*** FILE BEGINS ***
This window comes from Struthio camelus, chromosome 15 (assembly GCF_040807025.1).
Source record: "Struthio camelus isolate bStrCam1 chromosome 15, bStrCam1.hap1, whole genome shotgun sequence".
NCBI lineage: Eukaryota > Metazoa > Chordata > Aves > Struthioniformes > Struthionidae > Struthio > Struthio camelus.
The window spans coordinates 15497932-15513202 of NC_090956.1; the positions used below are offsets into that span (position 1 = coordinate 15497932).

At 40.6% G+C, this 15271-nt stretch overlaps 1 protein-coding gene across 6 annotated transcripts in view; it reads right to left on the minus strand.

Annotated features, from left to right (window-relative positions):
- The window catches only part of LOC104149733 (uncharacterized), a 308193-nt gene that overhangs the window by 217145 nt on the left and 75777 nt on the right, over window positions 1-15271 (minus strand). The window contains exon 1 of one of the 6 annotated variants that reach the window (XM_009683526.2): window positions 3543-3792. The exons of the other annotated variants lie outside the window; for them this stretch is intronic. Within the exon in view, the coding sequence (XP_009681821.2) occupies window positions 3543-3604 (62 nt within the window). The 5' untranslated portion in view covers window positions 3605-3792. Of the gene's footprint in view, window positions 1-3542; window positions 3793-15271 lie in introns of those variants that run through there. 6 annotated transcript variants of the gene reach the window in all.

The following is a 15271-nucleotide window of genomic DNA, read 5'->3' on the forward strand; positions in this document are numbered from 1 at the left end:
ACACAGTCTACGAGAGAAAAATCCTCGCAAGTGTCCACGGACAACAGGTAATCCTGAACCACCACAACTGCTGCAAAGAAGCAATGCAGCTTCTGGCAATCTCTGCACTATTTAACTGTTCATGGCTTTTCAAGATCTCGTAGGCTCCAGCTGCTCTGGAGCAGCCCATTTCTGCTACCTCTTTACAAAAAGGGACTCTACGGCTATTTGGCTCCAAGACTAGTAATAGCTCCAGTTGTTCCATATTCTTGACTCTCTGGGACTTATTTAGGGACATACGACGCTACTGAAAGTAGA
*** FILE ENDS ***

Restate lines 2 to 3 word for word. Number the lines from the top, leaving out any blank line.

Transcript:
Source record: "Struthio camelus isolate bStrCam1 chromosome 15, bStrCam1.hap1, whole genome shotgun sequence".
NCBI lineage: Eukaryota > Metazoa > Chordata > Aves > Struthioniformes > Struthionidae > Struthio > Struthio camelus.